Main Menu

Natural Born Citizen: Defined!

Prowling through Google Books, I found an interesting volume: JUDICIAL AND STATUTORY DEFINITIONS OF WORDS AND PHRASES COLLECTED EDITED AND COMPILED BY MEMBERS OF THE EDITORIAL STAFF OF THE NATIONAL REPORTER SYSTEM (1904).  West’s National Reporter System is private publishing concern that compiles and organizes for easy reference, state and local legal decisions. Begun in 1879, it continues to this day (a part of Westlaw). What follows is citations from legal decisions, not comments from the editors.


Independently of the constitutional provision it has always been the doctrine of this country except as applied to Africans brought here and sold as slaves and their descendants that birth within the limits and  Jurisdiction of the United States of itself creates citizenship. In the case of Lynch v Clarke (N. Y.) 1 Sandf. Ch. 583 Assistant Vice Chancellor Sandford said that he entertained no doubt that every person born within the limits and allegiance of the United States whatever the situation of his parents was a natural born citizen and added that this was the general understanding of the legal profession In re Look Tin Sing (U. S.) 21 Fed. 905, 909.

The term natural born citizen of the United States means all persons born in the allegiance of the United States. United States v Rhodes (U. S.) 27 Fed. Cas. 785, 789. The natural born subjects of a monarch comprise all persons born in the allegiance of the King United States v Rhodes (U. S.) 27 Fed. Cas. 785, 789.

Every person born within the United States its territories or districts whether the parents are citizens or aliens is a natural born citizen within the sense of the Constitution and entitled to all the rights and privileges pertaining to that capacity Town of New Hartford v Town of Canaan 5 Atl, 360, 364, 54 Conn. 39 (citing Rawle Const. U. S. p. 86). See also Lynch v Clarke (N. Y.) 1 Sandf.  Ch. 584,  2 Kent,  Comm. (9th Ed.); McKay v Campbell (U. S.) 16 Fed. Cas. 157; Field Int. Code 132, Morse Citizenship § 203.

Judicial and statutory definitions of words and phrases By West Publishing Company

, , , , , , , , , , ,

27 Responses to Natural Born Citizen: Defined!

  1. Jez March 31, 2009 at 9:27 pm  (Quote) #

    Very nice find Doc. Very nice indeed.

  2. anon March 31, 2009 at 11:50 pm  (Quote) #

    That is a definition for “natural born citizen”.

    Article II, Section 1 of The United States Constitution specifies that the President must be a “natural born Citizen”.

    Quite clearly two different things.

  3. NBC April 1, 2009 at 12:08 am  (Quote) #

    Ah, the capital C changes everything….


  4. Cee Cee April 1, 2009 at 12:42 am  (Quote) #

    Can you explain to me how they are two different things besides the C being capitalized?

  5. Beckwith April 1, 2009 at 4:16 am  (Quote) #

    A dictionary definition will never be a sunstitute for caselaw — especially one written by and for “journalists.”

    Nice try!

  6. myson April 1, 2009 at 4:44 am  (Quote) #

    Please gives us the case law that contradicts this find ??
    Its about time these statements are backed up with the caselaw or legislation that says what you claim.
    This whole site is about case law & legislation that Doc finds (he’s a very good researcher)you dont have to like it but you’re free to contradict openly here but you MUST back up your view otherwise all you’re saying is BS & emotions.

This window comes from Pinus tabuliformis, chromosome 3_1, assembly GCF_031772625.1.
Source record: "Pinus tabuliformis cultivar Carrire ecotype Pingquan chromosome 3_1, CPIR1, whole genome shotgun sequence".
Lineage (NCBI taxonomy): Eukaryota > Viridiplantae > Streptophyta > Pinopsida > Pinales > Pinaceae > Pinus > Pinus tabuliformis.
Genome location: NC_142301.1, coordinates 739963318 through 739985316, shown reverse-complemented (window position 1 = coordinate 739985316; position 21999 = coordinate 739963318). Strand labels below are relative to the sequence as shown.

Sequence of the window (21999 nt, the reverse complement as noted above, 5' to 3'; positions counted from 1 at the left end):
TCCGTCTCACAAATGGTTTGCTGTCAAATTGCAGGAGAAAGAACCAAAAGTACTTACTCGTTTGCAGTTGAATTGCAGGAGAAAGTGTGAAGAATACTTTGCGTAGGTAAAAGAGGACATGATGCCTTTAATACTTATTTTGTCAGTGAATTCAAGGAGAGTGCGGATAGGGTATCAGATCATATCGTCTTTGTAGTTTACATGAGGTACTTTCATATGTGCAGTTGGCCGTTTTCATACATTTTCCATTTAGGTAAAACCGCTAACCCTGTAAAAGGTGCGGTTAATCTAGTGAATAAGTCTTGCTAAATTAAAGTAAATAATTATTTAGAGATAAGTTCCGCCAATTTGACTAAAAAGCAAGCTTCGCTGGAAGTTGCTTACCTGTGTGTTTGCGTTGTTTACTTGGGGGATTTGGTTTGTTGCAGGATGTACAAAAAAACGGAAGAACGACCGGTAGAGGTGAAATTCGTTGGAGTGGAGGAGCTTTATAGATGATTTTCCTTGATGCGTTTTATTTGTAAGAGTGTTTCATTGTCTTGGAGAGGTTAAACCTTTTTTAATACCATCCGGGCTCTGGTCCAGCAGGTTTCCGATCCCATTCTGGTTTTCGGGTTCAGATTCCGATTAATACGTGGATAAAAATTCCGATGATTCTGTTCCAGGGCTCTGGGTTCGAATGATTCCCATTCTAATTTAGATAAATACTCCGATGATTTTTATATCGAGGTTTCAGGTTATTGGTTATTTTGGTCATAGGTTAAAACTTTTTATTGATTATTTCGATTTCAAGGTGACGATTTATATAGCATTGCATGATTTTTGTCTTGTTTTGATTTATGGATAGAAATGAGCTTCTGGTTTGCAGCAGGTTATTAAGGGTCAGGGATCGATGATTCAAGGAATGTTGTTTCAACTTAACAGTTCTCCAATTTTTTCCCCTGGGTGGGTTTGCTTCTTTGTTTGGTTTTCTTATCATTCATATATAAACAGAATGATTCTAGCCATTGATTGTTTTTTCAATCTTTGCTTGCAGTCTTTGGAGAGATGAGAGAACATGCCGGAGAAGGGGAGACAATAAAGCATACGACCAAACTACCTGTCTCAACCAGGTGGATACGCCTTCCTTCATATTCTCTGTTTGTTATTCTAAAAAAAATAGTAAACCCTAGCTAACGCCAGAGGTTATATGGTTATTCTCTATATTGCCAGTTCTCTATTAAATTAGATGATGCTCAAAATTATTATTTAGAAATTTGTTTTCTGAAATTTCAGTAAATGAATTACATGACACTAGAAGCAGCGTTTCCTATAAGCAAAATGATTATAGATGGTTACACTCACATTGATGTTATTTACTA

I’m sorry if i sound a bit testy but we’ve been on this for several months the Obots have been producing case law & legislation that backs up there position, the other side does nothing just gimmicks or relying on dicta.

  7. brygenon April 1, 2009 at 4:57 am  (Quote) #

    Beckwith for some reason wrote:

    “A dictionary definition will never be a sunstitute for caselaw”

    That’s why the reference cites the definition to case law.

    What did you think “United States v. Rhodes (U. S.) 27 Fed. Cas. 785, 789” meant? Did you read “Town of New Hartford v. Town of Canaan, 5 Atl. 160, 364, 54 Conn. 39” to be something other than a legal citation?

  8. brygenon April 1, 2009 at 5:02 am  (Quote) #

    Before anyone bothers to refute ‘anon’ by laboriously counting the many words that are capitalized in the Constitution in contexts where we today would would set the primary letter in its lower-case, consider the possibility that anon might not have meant that comment as seriously as some seem to have taken it.

  9. Dr. Conspiracy April 1, 2009 at 6:18 am  (Quote) #

    You’re joking, right? April Fool?

    1. The Constitution capitalizes lots of nouns without special meaning.
    2. The text of the cited case Lynch v. Clarke makes specific reference to Article II of the Constitution.

  10. Dr. Conspiracy April 1, 2009 at 6:23 am  (Quote) #

    1) The “dictionary” definition presented is a compendium of case law.
    2) WestLaw is an information compiler and publisher, not journalists.
    3) WestLaw publishes for lawyers and paralegals, not for journalists.

    Certainly the temptation is here to heap on ridicule, but I am content to be right.

  11. Dr. Conspiracy April 1, 2009 at 6:30 am  (Quote) #

    Well at least we can take comfort from this capitalization issue because based on it, we can completely disregard the lower case ruminations of Emmerich de Vattel!

    Muahahahahaha! 😉

  12. Dr. Conspiracy April 1, 2009 at 7:00 am  (Quote) #

    By the way, I have been reading “Town of New Hartford v. Town of Canaan, 5 Atl. 160, 364, 54 Conn” and it is very interesting and very applicable. Naturally Tes has this already covered over at What’s Your Evidence?

  13. anon April 1, 2009 at 7:17 am  (Quote) #

    “April Fool?”

    Darn it, I should have thought of that and waited 10 minutes to post.